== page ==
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TV Wrap - Jamie Heaslip steps up to the plate as RTÉ's World Cup coverage gets off to a flyer

There has been some highly-watchable tension between the ex-Irish star and Eddie O’Sullivan.

IN THE RETURN to public life of people responsible for calling a poorly-thought through vote that was steadily hijacked by a host of bad actors on Twitter, Jamie Heaslip’s has proved more successful than David Cameron’s.

Unlike Cameron, Heaslip has made the supposed lingering tension with former colleagues seem authentic. 

Heaslip has joined Stephen Ferris and Eddie O’Sullivan on RTÉ’s main panel for this Rugby World Cup, and has a bit of previous with Eddie.

He revealed last year that Eddie had told him he was “too small and too weak” for international rugby, and also said he wouldn’t make it wearing white boots.

“That is the reason why I pretty much wear white boots most of the time”, zinged Heaslip.

Hence we have a bit of genuine theatre on RTÉ, so train your eyes on Heaslip every time Eddie opens his mouth. 

He spent Friday’s broadcast of the opening game generally disagreeing with most things Eddie had to say, all the while wearing the irked expression of a man forced to listen to someone they don’t know getting all of the basic details of their favourite movies wrong.

‘Ugh, no, the order was Lazenby/Moore/Dalton/Brosnan, not Lazenby/Moore/Brosnan/Dalton.’

Heaslip TV Wrap FT Feel free to caption this yourself.

Things came to a boil after Ireland’s win over Scotland.

Eddie had spent the build-up to fretting about Jordan Larmour’s reliability under high balls, citing a couple of clips from a fumbling performance against Argentina.

Heaslip, meanwhile, argued that this single bad performance was getting undue focus and was an outlier given Larmour’s good performances in that position for Leinster.

When the subject revisited after the game, Heaslip cut across Eddie saying, “You were calling him out saying he’s not good in the air and took all the high balls, absolutely no problem.”

Eddie clarified that he wasn’t calling him out, and that the question had to be asked ahead of the game. It was redolent of RTÉ’s glory days, specifically Liam Brady’s kvetching that he wouldn’t have gone on air had he known Eamon Dunphy would compare Arsene Wenger to Basil Fawlty.

Heaslip has always been eager to defend and praise his old team-mates, and has mingled his unstinting confidence with some occasional – but no less fabulous - grumpiness.

Pre-game, he told us that “Scotland’s pack will have to be at 100% and Ireland’s at 50%” if Scotland were to win.

“You’re unshakeable in your confidence”, replied host Daire O’Brien, briefly giving the rest of us onlookers an insight into what has made this land we now call Rugby Country.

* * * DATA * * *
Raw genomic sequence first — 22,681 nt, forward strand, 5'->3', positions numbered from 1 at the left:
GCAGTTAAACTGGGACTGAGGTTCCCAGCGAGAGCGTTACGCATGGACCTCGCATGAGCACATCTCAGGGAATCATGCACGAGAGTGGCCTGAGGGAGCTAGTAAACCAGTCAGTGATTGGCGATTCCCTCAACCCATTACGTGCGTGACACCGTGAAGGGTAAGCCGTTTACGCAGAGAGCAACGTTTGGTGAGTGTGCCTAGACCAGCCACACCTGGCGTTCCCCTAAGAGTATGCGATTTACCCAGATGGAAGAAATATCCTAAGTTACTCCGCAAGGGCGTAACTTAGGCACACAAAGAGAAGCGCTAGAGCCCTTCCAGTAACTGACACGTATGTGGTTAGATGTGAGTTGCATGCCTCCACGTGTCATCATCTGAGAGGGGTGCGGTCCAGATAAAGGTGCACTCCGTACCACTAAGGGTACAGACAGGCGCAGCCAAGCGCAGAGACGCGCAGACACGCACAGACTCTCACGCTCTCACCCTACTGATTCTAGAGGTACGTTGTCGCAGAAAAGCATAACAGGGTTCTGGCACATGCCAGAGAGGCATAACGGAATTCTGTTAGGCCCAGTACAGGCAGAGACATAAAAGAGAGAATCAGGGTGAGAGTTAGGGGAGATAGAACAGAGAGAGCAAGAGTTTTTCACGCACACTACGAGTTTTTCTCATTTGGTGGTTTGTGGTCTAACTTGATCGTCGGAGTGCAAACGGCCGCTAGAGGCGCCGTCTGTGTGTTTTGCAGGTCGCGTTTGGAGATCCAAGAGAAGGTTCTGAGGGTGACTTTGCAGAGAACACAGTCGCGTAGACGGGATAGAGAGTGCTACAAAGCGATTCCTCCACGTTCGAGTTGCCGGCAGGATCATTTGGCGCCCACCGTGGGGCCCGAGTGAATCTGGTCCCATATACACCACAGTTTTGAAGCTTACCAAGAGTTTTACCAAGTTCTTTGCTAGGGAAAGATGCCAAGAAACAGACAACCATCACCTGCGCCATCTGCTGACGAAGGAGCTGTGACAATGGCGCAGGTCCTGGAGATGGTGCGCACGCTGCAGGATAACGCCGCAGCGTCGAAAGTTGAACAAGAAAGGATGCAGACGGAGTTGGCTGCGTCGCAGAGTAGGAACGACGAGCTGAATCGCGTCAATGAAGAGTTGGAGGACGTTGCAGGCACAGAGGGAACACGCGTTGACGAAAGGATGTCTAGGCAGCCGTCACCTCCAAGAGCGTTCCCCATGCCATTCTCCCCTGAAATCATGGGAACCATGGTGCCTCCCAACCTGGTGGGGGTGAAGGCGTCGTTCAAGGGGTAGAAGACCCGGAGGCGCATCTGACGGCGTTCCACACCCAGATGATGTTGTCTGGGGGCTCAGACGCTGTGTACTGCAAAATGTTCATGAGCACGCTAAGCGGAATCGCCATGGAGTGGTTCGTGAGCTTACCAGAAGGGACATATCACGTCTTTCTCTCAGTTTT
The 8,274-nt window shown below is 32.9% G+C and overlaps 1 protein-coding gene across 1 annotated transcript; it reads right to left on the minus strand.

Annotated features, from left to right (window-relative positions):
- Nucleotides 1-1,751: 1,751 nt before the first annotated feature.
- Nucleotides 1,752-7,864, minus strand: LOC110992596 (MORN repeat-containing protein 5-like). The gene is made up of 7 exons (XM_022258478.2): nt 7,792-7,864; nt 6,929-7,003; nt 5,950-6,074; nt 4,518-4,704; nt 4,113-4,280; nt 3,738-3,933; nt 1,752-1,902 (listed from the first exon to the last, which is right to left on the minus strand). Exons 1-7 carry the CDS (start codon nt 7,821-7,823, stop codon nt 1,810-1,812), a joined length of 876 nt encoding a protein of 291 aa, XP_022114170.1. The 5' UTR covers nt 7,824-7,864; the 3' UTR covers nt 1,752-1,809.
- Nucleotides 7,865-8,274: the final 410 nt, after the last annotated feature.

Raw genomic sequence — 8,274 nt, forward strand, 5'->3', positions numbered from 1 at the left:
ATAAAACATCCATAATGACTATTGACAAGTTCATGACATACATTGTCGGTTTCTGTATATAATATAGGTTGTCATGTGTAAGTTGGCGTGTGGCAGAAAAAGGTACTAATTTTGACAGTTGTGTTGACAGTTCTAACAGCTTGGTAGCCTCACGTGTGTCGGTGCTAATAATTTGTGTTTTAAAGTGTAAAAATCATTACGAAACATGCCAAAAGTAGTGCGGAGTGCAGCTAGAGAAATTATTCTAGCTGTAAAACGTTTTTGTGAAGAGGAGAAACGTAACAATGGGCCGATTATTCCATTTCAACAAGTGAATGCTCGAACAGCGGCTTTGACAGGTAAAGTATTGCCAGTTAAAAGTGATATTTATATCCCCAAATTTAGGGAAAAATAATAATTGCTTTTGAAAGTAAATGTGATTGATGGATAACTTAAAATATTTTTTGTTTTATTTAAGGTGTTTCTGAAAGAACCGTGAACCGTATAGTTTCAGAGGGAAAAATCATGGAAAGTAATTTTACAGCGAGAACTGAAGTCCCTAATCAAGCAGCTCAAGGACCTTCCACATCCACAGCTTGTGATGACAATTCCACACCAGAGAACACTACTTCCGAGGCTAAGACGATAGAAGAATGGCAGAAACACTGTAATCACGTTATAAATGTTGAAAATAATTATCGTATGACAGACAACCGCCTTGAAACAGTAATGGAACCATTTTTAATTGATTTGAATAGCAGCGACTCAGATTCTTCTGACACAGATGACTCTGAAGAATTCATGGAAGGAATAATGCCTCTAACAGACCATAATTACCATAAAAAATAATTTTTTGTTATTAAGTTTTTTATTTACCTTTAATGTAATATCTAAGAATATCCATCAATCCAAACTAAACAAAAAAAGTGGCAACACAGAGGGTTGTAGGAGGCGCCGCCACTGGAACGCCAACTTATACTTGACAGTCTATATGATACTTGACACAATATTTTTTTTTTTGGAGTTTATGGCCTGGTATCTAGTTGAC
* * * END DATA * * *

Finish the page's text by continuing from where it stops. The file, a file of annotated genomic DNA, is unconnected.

Loyalty to old friends is rarely a virtue in punditry, but if it keeps the studio tension simmering across the long slog of the pool stages, it can be forgiven. Plus, Heaslip can point to the fact virtually everything he said ahead of the Scotland game came true.

He did, of course, veer into complex jargon at times – “We’re in an impressive groupflow” among the phrases that took the biscuit play through the middle.

Sitting amid the crossfire, Stephen Ferris trained his ammunition outward. “Scotland have been brutal” was his withering half-time verdict, which gave way to an exasperated – and very funny – “Where does that confidence come from?” dressing-down of the Scots’ baffling nature at full-time.

Eddie, meanwhile, called the Scots the “Kings of the Ambush”, a backhanded coronation describing a side subsisting on moral victories, the righteousness of the underdog and little else.

Ireland in the ‘90s, basically.

All in all, it’s just about the best panel RTÉ have put together in years.

Their commentary malfunctioned from the outset, unfortunately, with Hugh Cahill and Donal Lenihan cackling down a Mexico ‘86 phone line before it was abandoned altogether.

Everything was mended by the game’s 11th minute though, which allowed Cahill later deliver a sound “All that shampoo wasted!” when John Barclay knocked on from a promising position in front of the Irish line. 

(Scotland, it seems, have been knocking-on from five metres for the whole history of Rugby Union. Had William Webb Ellis been a Scotsman playing in that heralded soccer game of 1823, he might have invented Olympic Handball instead.)

Elsewhere, ITV have stuck to their shtick of hiring a retinue of analytical galacticos and then selling too many ads to allow them time to actually say anything. They are doing it all from a monstrously large studio, with an adjacent stage to allow analysts stand about and occasionally run through a rugby skill.

It’s pointless, and led to a legitimate debate about the referee’s performance in France/Argentina being relegated to Johnny Wilkinson talking about his drop-goal against Australia in 2003.

RTÉ have a massive studio of their own – a patch of Montrose land large enough to sell, if the accountants are watching – but have happily resisted the new demand that all TV analysis must feature a bit in which the analysts stand up.

They are keeping it simple behind their elevated desk… although TV Wrap would forgive them a stand-up scene if Heaslip does it in white boots.

There has been one other breakout star of RTÉ’s World Cup coverage thus far, of course, popping up last week on a news scene-setter in Tokyo. 

“My apartment is going to be stacked full of lads. I’ve got like 10 lads coming over for the whole thing, so it’s going to be absolute cornage.”

It might not stack up to what could happen in the RTÉ studios over the next few weeks, Breffni.

- Originally published at 06.00

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About the author:

Gavin Cooney

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